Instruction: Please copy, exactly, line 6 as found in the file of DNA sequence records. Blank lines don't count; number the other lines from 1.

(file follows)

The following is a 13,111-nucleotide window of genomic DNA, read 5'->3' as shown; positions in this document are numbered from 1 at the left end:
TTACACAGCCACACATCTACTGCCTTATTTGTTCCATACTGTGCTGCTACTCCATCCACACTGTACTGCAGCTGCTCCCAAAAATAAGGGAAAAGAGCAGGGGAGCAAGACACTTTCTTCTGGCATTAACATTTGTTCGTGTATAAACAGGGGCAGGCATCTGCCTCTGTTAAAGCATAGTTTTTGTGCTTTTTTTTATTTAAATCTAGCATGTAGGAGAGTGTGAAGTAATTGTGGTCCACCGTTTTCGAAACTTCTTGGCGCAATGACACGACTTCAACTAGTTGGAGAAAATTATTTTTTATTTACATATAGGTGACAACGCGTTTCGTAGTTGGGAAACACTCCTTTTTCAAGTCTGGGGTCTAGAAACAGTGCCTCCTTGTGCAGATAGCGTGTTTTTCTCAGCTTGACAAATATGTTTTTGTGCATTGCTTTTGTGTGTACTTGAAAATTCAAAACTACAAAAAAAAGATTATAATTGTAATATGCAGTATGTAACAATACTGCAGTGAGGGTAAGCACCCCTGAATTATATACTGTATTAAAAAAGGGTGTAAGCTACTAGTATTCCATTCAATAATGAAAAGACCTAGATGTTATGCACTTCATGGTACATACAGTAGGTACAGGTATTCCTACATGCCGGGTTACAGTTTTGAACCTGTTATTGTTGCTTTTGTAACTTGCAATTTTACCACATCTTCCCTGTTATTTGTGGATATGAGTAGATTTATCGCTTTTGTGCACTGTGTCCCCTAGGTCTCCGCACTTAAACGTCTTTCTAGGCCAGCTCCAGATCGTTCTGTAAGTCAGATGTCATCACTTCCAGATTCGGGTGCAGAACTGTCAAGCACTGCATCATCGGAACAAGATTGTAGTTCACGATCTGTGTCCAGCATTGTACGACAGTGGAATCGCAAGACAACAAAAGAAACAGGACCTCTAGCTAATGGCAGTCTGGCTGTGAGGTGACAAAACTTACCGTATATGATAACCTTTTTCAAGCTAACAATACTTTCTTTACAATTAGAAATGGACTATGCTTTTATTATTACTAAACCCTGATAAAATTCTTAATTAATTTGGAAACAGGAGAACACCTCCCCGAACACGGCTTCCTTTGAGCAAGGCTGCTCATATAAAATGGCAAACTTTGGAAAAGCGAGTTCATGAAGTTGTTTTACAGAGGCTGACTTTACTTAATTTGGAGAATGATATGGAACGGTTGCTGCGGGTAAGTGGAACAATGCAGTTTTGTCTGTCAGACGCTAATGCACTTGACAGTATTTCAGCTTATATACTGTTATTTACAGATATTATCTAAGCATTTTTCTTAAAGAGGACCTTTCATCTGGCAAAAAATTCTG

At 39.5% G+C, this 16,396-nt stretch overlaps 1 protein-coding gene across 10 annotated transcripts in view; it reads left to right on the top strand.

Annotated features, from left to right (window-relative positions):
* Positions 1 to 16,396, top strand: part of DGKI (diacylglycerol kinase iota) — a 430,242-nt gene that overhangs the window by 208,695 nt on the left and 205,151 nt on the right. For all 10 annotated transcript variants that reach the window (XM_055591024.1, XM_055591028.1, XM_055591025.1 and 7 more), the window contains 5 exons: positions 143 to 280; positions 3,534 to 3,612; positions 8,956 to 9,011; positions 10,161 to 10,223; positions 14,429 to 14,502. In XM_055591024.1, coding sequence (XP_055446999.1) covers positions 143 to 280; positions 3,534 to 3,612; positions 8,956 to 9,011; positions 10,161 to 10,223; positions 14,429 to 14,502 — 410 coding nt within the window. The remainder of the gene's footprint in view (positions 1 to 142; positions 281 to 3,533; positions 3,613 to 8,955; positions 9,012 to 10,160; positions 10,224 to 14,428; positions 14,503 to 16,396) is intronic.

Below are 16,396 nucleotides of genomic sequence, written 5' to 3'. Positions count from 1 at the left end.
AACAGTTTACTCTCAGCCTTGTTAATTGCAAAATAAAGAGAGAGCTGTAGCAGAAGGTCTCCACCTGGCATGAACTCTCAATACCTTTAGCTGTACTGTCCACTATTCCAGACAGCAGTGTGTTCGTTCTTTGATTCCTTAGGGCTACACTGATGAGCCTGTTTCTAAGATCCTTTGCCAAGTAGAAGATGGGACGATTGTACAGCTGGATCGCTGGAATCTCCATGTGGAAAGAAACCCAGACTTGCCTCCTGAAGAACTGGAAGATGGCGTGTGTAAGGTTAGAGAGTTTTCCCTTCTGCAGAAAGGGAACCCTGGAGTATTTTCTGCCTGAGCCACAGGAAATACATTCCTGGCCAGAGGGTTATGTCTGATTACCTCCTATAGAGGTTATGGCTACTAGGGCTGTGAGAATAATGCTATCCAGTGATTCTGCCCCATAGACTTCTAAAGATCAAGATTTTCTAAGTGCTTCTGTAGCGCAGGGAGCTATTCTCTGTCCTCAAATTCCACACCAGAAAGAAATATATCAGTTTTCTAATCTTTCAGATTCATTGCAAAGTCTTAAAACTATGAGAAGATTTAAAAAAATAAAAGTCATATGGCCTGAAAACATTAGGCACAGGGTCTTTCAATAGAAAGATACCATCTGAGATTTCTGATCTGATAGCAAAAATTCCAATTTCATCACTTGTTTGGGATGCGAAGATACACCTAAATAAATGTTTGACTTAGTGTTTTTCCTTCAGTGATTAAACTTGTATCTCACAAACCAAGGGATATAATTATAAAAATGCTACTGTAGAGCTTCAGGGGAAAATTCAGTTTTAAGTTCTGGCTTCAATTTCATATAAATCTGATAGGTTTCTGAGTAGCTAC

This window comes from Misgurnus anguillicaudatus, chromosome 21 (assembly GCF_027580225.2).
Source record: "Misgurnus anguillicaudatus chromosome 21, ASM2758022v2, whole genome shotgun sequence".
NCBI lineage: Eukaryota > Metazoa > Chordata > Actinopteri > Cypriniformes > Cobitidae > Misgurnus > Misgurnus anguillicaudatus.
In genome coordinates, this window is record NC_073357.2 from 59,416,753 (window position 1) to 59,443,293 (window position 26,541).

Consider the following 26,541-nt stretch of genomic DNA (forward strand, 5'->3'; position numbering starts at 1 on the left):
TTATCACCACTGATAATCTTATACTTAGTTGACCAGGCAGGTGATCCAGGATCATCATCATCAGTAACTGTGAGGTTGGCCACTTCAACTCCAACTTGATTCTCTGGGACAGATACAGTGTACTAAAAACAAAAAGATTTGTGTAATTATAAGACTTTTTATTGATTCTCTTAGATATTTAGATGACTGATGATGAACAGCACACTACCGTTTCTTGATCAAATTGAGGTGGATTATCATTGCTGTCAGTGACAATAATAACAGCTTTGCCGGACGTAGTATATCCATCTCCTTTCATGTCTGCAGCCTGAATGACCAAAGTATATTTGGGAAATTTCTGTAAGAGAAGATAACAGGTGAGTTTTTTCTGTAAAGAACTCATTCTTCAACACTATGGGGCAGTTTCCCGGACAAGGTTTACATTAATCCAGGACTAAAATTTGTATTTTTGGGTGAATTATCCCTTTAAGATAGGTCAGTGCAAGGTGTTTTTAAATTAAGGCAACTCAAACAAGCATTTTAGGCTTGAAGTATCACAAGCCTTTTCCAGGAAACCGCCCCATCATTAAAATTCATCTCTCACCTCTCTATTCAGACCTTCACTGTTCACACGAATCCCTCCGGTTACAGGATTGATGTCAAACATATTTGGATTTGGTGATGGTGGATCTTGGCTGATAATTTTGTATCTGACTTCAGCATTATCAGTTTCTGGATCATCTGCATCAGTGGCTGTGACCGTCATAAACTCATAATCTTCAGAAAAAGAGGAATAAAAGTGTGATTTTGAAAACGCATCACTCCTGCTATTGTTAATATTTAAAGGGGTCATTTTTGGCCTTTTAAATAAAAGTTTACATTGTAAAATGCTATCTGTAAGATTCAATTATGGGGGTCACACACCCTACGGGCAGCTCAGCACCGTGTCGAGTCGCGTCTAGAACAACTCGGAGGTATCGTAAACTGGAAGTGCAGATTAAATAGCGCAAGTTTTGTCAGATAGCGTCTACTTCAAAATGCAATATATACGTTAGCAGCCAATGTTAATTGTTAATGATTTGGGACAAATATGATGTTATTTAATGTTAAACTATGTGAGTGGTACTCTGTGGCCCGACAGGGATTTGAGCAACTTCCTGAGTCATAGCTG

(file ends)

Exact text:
Below are 16,396 nucleotides of genomic sequence, written 5' to 3'. Positions count from 1 at the left end.